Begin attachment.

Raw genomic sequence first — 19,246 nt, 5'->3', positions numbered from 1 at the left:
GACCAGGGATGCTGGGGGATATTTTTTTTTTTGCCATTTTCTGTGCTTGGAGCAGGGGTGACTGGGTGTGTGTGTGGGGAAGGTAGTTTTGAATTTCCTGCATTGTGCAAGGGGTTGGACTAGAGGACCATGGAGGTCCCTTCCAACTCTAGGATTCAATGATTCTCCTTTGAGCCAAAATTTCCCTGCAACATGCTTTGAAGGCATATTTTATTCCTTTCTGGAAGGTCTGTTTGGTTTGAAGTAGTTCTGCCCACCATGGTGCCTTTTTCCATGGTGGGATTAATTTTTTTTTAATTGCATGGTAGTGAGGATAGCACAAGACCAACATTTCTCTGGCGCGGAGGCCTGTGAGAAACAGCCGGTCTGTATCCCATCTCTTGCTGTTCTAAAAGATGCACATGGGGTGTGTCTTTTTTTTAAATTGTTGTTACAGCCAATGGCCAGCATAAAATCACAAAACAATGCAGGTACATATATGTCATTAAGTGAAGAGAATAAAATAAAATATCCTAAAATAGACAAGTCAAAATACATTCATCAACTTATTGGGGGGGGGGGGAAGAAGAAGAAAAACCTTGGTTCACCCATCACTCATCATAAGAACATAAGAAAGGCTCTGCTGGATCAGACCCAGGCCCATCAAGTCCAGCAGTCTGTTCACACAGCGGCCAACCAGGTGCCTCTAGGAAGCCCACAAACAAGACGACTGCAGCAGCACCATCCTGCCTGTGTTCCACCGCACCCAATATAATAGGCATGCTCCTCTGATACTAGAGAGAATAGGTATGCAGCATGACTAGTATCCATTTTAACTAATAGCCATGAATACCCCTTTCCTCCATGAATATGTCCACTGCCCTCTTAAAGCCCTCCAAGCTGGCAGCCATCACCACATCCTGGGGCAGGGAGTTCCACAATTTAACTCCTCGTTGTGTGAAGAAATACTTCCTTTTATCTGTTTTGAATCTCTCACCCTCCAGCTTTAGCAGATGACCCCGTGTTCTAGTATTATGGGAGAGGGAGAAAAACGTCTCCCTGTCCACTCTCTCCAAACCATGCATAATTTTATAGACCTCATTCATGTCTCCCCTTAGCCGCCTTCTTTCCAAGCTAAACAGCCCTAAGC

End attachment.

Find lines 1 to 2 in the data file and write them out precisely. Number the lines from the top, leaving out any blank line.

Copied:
Raw genomic sequence first — 19,246 nt, 5'->3', positions numbered from 1 at the left:
GACCAGGGATGCTGGGGGATATTTTTTTTTTTGCCATTTTCTGTGCTTGGAGCAGGGGTGACTGGGTGTGTGTGTGGGGAAGGTAGTTTTGAATTTCCTGCATTGTGCAAGGGGTTGGACTAGAGGACCATGGAGGTCCCTTCCAACTCTAGGATTCAATGATTCTCCTTTGAGCCAAAATTTCCCTGCAACATGCTTTGAAGGCATATTTTATTCCTTTCTGGAAGGTCTGTTTGGTTTGAAGTAGTTCTGCCCACCATGGTGCCTTTTTCCATGGTGGGATTAATTTTTTTTTAATTGCATGGTAGTGAGGATAGCACAAGACCAACATTTCTCTGGCGCGGAGGCCTGTGAGAAACAGCCGGTCTGTATCCCATCTCTTGCTGTTCTAAAAGATGCACATGGGGTGTGTCTTTTTTTTAAATTGTTGTTACAGCCAATGGCCAGCATAAAATCACAAAACAATGCAGGTACATATATGTCATTAAGTGAAGAGAATAAAATAAAATATCCTAAAATAGACAAGTCAAAATACATTCATCAACTTATTGGGGGGGGGGGGAAGAAGAAGAAAAACCTTGGTTCACCCATCACTCATCATAAGAACATAAGAAAGGCTCTGCTGGATCAGACCCAGGCCCATCAAGTCCAGCAGTCTGTTCACACAGCGGCCAACCAGGTGCCTCTAGGAAGCCCACAAACAAGACGACTGCAGCAGCACCATCCTGCCTGTGTTCCACCGCACCCAATATAATAGGCATGCTCCTCTGATACTAGAGAGAATAGGTATGCAGCATGACTAGTATCCATTTTAACTAATAGCCATGAATACCCCTTTCCTCCATGAATATGTCCACTGCCCTCTTAAAGCCCTCCAAGCTGGCAGCCATCACCACATCCTGGGGCAGGGAGTTCCACAATTTAACTCCTCGTTGTGTGAAGAAATACTTCCTTTTATCTGTTTTGAATCTCTCACCCTCCAGCTTTAGCAGATGACCCCGTGTTCTAGTATTATGGGAGAGGGAGAAAAACGTCTCCCTGTCCACTCTCTCCAAACCATGCATAATTTTATAGACCTCATTCATGTCTCCCCTTAGCCGCCTTCTTTCCAAGCTAAACAGCCCTAAGC